Now that you know how to find the best elementary education resources online, what do you do with them? What’s the best way to save those links and articles to read or reference later without cluttering your browser?
Read on to learn about seven fantastic free tools that will help.
All of these can be easily installed as browser plugins on your computer and all but one also have corresponding apps for iPhone, iPad and Android mobile devices.
1. Google Bookmarks
Saving links to your browser favorites will only get you so far. You can access them from just one computer and you can’t tag them with multiple keywords. Google Bookmarks is a simple tool that solves both problems. Once you sign up, save and organize favorites in your own browser, then open them from any computer just by logging in with your Google account.
It’s for you if: you don’t need to share your bookmarks with others but want to organize them better and access them anywhere.
Delicious is one of a slew of social bookmarking sites that take the Google Bookmarks concept one step further by adding a social aspect. Sign up to tag and save favorite videos, pictures and articles into “stacks,” then explore resources collected and organized by others. You can browse by topic or keyword. Your content is accessible anywhere, including on iPad and Android mobile devices.
It’s for you if: beyond organizing your own favorites, you also want to be part of a community sharing and tagging great resources.
Like Google Bookmarks and Delicious, Diigo allows you to save, organize and tag resources. Like Delicious, it also includes social features. What’s really special about Diigo is that it lets you add digital annotations (highlights, interactive sticky notes), forward annotated pages to others and mark items to read later. Access your library from your mobile device (even when offline) or from any computer.
It’s for you if: you love highlighting and taking notes when you read.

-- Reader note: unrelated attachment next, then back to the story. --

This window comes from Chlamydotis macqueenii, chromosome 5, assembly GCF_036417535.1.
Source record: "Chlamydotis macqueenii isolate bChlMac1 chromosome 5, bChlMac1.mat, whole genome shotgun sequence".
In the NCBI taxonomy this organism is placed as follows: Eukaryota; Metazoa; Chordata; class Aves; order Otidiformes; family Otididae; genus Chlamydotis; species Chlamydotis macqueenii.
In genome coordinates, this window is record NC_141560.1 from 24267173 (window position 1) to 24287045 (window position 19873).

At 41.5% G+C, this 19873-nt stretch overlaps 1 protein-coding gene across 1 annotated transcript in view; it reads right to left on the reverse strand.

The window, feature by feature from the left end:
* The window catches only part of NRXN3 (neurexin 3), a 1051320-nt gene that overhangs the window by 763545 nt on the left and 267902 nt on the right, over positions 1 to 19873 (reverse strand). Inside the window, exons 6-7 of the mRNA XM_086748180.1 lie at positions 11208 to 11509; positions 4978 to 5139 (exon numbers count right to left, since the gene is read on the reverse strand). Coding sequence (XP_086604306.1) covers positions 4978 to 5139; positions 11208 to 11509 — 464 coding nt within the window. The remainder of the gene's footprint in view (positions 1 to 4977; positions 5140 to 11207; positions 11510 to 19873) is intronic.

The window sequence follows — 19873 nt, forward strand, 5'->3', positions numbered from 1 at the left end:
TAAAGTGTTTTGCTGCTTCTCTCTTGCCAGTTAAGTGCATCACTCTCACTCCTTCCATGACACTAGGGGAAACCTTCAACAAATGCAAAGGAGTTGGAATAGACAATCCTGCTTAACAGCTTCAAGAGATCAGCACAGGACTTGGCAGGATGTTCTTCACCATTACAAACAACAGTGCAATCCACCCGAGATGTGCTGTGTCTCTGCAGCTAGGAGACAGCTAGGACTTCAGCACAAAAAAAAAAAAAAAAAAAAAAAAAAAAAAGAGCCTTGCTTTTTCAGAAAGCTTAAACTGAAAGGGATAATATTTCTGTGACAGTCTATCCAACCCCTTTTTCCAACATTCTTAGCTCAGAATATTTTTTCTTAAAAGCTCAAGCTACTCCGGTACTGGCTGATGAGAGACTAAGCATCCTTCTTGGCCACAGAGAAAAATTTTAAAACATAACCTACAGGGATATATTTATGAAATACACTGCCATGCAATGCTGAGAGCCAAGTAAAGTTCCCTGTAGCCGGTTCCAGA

This image-centric social sharing site has been growing at light speed (and is now a top 10 social network). Like other bookmarking sites, Pinterest provides a way to save articles, images and resources, group them and share them with others. The cool twist is the focus on images. Your library comes to life as a visual pinboard, making it even easier to review and organize your library, especially if you have lots of visual material. As with the others, access your content anywhere just by logging in.
It’s for you if: you do believe a picture is worth a thousand words.
5. Pocket (formerly Read It Later)
Sometimes you don’t need to save an article long term, but you simply don’t have time to read it right now. What to do? Using Pocket, just send it to yourself to read later from any computer or mobile device. Access your reading list even without an internet connection on your iPhone, iPad or Android device and save additional resources to your queue directly from those devices.
It’s for you if: you always seem to find more great articles than you can read right away (This is my personal favorite for my commute!).
Evernote lets you save whole webpages and files, clip text snippets or images from pages, jot down notes and make checklists. It also has powerful collaborative features, allowing you to share notes and projects with others. It has a great text recognition engine built in, so you can search for keywords in your library, even within images and handwritten notes. The other distinctive feature is “simultaneous search.” Turn it on to also search through your Evernote library whenever you do a Google, Bing or Yahoo search. You’ll see Evernote results in a separate section on your search engine results page.
It’s for you if: you want to organize more than just your favorite articles; this can easily become your main note taking and organizational application.
Three-ring binders are great, but printing articles from the web and organizing them into binders is not. Livebinder is a neat browser plugin that lets you save any page or article to a digital binder and organize resources with tabs and subtabs. Share your livebinders by simply sending their URLs or embed them on your blog or school/district webpage. The site was designed specifically with teachers in mind. This one is only for your computer, not for mobile devices.
It’s for you if: you love the organizational genius of binders and are ready for a digital equivalent.
Now you’ve got the tools you need to start organizing and bookmarking your favorite online educational resources like a pro! Which ones are your favorites? Do you have any others to add to this list? Let us know in the comments.
Stay tuned, in our next article (the third in this four-part series) we’ll show you the easiest ways to stay plugged in and get the best educational content from around the web coming directly to you. Sign up for email updates below to make sure you don’t miss it.